Southwest Research Institute Results

The following are technical explanations for the observed effect of FPC-1® fuel treatment upon engine performance and fuel properties during the Association of American Railroads (AAR) Recommended Practice 503 (RP-503) conducted by Southwest Research Institute (SwRI).

Fuel Economy

Fuel economy is improved by either a more complete combustion of the fuel in the engine, higher combustion rates (reduced time losses), or both in combination. Steady-state laboratory tests, such as the RP-503, involve like new engines operated under ideal conditions. Consequently, steady-state laboratory tests tend to minimize the potential for fuel economy improvement. In fact, measured fuel economy is usually lower for laboratory studies than for field studies with similar equipment.

No field engine is operated at fixed engine speed (rpm) and load. The non-steady state operation of engines in the field creates transient phenomena which lead to combustion inefficiencies. For example, field tests with FPC® catalyst of several EMD, GE and Alco engines have shown gains of 3-8% in bsfc, nearly five times the 1.74% improvement seen in the RP-503.

Similarly, U.S. EPA Federal Test Procedures (FTP) and Highway Fuel Economy Tests (HFET) at what used to be referred to as "EPA approved laboratories" with FPC-1® in high speed diesel engines show an average 4% improvement in fuel economy. Field tests in over 2000 high speed diesel engines at 31 different field sites show an average improvement of 6.7%.


The emissions levels in the SwRI engine were already very low in the baseline steady-state operating condition. Most of the main formation mechanism for CO, HC, and particulate, such as crevice and quenching effects, are largely unaffected by reductions in combustion time losses and small changes in the overall fuel/air ratios. We have seen the same trend in field tests of large equipment fleets: fuel consumption decreases while emissions remain unchanged, if the emissions levels were low to begin with. However, one important difference exists between the SwRI laboratory test and field tests: most medium and high speed diesel engines produce CO, HC, and particulate at levels much higher than the twelve-cylinder EMD 645E3B engine. In these cases, FPC has improved not only the bsfc but also substantially reduced the CO, HC, and particulate emissions.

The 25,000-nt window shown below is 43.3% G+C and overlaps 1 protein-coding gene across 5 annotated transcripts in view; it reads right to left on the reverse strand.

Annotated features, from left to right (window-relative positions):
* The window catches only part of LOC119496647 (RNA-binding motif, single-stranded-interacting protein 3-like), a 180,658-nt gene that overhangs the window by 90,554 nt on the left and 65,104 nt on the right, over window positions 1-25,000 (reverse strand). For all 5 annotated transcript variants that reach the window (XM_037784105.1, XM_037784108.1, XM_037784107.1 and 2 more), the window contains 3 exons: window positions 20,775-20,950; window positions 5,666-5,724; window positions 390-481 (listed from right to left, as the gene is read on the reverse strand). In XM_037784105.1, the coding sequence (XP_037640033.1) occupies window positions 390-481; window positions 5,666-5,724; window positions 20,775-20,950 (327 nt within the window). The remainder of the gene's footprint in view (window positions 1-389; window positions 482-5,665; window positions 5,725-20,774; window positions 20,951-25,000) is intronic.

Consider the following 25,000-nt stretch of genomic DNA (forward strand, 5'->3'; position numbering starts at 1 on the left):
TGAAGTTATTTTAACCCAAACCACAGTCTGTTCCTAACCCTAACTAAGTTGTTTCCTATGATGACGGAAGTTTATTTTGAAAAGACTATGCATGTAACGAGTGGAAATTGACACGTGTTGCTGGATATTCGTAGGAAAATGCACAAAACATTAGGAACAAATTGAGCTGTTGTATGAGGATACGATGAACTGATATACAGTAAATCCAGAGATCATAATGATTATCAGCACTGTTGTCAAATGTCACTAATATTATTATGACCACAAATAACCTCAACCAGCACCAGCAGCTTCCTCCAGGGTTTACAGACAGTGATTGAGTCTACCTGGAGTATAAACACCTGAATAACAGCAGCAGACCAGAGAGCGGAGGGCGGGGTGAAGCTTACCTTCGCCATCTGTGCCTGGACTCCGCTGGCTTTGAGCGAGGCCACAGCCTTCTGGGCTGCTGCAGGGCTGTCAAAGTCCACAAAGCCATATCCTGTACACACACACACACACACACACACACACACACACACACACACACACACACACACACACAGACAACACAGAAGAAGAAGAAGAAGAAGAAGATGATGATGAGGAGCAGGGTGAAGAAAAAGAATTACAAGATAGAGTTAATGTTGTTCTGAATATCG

Engine Life

The 1G2 engine wear test confirmed FPC® fuel treatment has no harmful effect upon engine life. Non-steady state field tests have shown FPC® Catalyst can actually increase engine component life.

Many of the engines tested with FPC® appeared to have had significant carbon build-up in the combustion chamber and on the pistons prior to treatment with the catalyst. At the conclusion of well more than a dozen different tests with the catalyst, engine tear-downs revealed markedly reduced and softer deposits in the combustion chamber and on the piston crown and rings. After observation of many field evaluations and laboratory tests, it appears that the measured improvement in fuel economy with the catalyst, which is almost always greater for "dirty" (smoking) engines than for like-new engines, results from decreased time losses, reduced combustion gas blow-by, and increased completeness of combustion. The increased combustion efficiency necessarily leads to reduced CO, HC, and particulate levels. Additionally, the softening and removal of carbon deposits reduces engine wear, and can have a positive effect upon engine life in field engine operation.

Fuel Properties

Because the FPC® Catalyst active ingredient is so effective, only minute quantities need be added to the fuel. Consequently, fuel properties remain unaffected after FPC® treatment.